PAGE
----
"You've got mail! There you go," dad said stepping out of the escalator of our 5-storey condominium at the second floor as he handed over to me a huge, rectangular envelope with the unmistakable Star sign and the words imprinted after it read : STAR PUBLICATIONS (MALAYSIA) BERHAD, printed boldly across the top left corner of the envelope which is now wrinkled all over and folded at the edges by the postman's determination to shove the big envelope in through the tiny hole of my mail box. It was addressed to me and my house address was handwritten neatly at the heart of the front envelope with a blue ball-point pen. I beamed at the sight of the STAR sign when the envelope reached my hand while I was standing at the doorway of the house.
"Oh, my! It's from The STAR!" I said gleefully, holding it in my hands. Dad couldn't be bothered much as he had a basket full of the daily purchases of fresh greens from the wet market on his hand, eagerly trying to get into the house, while I was afixed at the doorway holding the envelope, trying to digest whatI was looking at. Then, feeling like a little six year old at the sight of his Christmas gifts under the tree, I rushed into the house and frantically looked for a letter opener.
I'm always happy when I recieve mail with my name written all over the envelope! The thrill of knowing that it's mine and that it was sent specifically to me. The satisfaction! It's most probably due to the fact that growing up as a kid in my household, I've never received any mail posted specifically to me. Excluding that one part of my childhood life when I was 10 where my B.M. teacher made us send letters to one another as a class activity as she was teaching us on how to write an informal letter. Recieving my classmate's copied letter from an essay book was fun! It gave me the impression that Mr. Postman is a really nice guy and he does his job to send our letters to one another. That was the only time I recieved any form of mails. Not until now that I'm serving in the Lectors Ministry in church, my duty roster is sent to me every month. That's the only mail I receive nowadays. Having friends who technically don't celebrate what I celebrate, greetings of warm wishes in the forms of cards are some of the things I'll never dream of. Let's not hope too much. Enough about my sad childhoood life that doesn't recieve any forms of mail.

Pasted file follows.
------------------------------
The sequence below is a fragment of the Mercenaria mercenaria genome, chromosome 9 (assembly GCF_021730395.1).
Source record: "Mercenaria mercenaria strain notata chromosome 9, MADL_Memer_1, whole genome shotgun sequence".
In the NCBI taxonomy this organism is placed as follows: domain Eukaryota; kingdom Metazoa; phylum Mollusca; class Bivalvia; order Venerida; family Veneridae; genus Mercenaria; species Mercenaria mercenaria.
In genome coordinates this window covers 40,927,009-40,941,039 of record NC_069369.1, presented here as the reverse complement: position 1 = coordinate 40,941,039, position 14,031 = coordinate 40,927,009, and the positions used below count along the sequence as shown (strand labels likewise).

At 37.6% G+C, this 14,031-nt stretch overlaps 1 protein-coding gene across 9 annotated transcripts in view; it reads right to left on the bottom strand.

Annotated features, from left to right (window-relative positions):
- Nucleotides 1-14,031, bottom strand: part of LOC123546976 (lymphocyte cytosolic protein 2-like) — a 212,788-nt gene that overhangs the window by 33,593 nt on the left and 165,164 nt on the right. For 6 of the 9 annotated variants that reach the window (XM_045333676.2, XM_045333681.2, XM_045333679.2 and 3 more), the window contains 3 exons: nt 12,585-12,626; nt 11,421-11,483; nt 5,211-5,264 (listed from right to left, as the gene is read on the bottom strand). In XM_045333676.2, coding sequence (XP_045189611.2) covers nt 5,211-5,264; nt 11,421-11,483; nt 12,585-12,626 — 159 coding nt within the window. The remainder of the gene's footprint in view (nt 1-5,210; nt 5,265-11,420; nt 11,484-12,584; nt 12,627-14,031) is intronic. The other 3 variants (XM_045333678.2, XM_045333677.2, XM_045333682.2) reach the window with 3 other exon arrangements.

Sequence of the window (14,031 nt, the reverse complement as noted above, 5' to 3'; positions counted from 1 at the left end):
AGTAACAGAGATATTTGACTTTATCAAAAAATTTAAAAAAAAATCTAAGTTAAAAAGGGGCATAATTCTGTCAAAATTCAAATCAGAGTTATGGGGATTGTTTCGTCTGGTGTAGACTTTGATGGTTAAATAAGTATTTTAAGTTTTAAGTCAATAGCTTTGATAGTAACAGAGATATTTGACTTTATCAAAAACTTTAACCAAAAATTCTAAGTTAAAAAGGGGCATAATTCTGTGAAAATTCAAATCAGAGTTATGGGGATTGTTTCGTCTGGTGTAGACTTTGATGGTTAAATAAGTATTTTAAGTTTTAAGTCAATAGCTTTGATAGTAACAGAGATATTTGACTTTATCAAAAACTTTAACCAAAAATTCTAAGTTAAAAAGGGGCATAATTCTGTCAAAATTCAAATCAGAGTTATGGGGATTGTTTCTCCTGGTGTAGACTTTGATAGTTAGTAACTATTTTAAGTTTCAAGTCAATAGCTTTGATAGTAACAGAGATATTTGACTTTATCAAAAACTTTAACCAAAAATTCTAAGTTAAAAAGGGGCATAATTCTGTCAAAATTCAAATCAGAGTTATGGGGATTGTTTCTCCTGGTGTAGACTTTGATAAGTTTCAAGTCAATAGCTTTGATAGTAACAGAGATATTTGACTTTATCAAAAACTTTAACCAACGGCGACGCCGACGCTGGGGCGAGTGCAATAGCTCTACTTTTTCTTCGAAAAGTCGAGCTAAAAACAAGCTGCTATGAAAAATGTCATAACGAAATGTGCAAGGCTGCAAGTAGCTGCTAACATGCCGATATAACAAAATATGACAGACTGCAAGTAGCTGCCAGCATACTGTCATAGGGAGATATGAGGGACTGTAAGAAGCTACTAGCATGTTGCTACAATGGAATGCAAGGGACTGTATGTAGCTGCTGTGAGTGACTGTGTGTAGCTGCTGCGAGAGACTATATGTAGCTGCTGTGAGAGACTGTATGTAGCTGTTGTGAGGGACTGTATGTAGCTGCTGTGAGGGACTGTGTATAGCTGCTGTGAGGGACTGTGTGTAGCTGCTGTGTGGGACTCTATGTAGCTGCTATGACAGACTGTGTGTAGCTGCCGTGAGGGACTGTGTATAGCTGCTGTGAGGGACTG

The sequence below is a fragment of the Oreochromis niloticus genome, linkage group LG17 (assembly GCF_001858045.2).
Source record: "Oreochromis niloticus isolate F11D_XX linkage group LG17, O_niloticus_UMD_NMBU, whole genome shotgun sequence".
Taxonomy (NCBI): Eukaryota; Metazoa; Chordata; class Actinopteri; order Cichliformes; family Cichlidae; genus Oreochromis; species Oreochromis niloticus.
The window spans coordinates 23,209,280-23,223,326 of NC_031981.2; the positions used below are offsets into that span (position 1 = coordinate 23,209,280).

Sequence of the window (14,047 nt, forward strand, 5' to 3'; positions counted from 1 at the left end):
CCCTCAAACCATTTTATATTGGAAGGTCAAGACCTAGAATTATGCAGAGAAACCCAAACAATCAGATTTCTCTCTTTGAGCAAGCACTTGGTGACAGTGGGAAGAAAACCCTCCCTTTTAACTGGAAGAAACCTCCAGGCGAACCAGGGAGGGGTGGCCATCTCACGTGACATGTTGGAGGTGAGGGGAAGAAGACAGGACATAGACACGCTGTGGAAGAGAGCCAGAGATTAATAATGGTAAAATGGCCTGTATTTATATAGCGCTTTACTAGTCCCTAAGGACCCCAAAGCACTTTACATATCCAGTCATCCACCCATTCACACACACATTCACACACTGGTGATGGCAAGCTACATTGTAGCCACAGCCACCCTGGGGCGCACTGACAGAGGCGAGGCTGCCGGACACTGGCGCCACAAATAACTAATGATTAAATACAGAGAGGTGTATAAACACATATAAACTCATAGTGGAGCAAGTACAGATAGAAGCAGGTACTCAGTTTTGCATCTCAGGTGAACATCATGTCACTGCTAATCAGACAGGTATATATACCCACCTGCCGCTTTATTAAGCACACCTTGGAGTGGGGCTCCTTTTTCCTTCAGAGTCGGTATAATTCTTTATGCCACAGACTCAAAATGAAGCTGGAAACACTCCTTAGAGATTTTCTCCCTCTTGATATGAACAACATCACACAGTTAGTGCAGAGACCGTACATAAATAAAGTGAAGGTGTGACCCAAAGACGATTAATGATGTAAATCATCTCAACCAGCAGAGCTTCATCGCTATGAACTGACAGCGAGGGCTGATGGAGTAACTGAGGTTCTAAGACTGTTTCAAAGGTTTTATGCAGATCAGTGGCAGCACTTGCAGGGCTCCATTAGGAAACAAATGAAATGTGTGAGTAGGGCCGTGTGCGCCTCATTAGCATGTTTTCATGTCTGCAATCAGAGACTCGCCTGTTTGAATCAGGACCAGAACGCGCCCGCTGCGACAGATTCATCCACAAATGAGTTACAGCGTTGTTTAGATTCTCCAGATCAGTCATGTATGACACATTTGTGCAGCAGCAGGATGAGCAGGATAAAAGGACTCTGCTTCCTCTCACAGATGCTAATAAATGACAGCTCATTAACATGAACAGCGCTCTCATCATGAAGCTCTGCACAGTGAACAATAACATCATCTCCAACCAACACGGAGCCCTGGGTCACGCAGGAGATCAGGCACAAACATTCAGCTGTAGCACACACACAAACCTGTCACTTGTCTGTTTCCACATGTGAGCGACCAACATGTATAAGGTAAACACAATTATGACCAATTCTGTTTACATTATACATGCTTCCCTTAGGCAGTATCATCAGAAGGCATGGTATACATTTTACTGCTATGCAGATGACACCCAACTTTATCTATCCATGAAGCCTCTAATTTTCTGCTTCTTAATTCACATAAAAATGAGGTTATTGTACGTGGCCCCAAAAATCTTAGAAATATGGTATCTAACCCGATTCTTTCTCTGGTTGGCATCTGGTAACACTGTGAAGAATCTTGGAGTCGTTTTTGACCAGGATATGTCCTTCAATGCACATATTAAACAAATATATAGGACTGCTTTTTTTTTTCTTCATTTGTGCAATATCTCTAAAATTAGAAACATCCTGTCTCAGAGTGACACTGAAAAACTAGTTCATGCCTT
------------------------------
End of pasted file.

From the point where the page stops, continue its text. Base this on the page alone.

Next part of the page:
So, I found the letter opener beside the TV at the living room and hurriedly tore the opening. I was so excited! "Could it be a RM50 note that I won with my numerous sending of pictures to the Thumbnai section of the STAR? Coud it be that I've won the RM999999 competition? This is exciting!" I thought to myself, while I carefully opened the envelope hoping not to tear anything apart that's inside. The anticipation and anxiety was definitely there.
It turns out to be nothing from what I've imagined. No cash or cheque that's worth a thousand. It was better.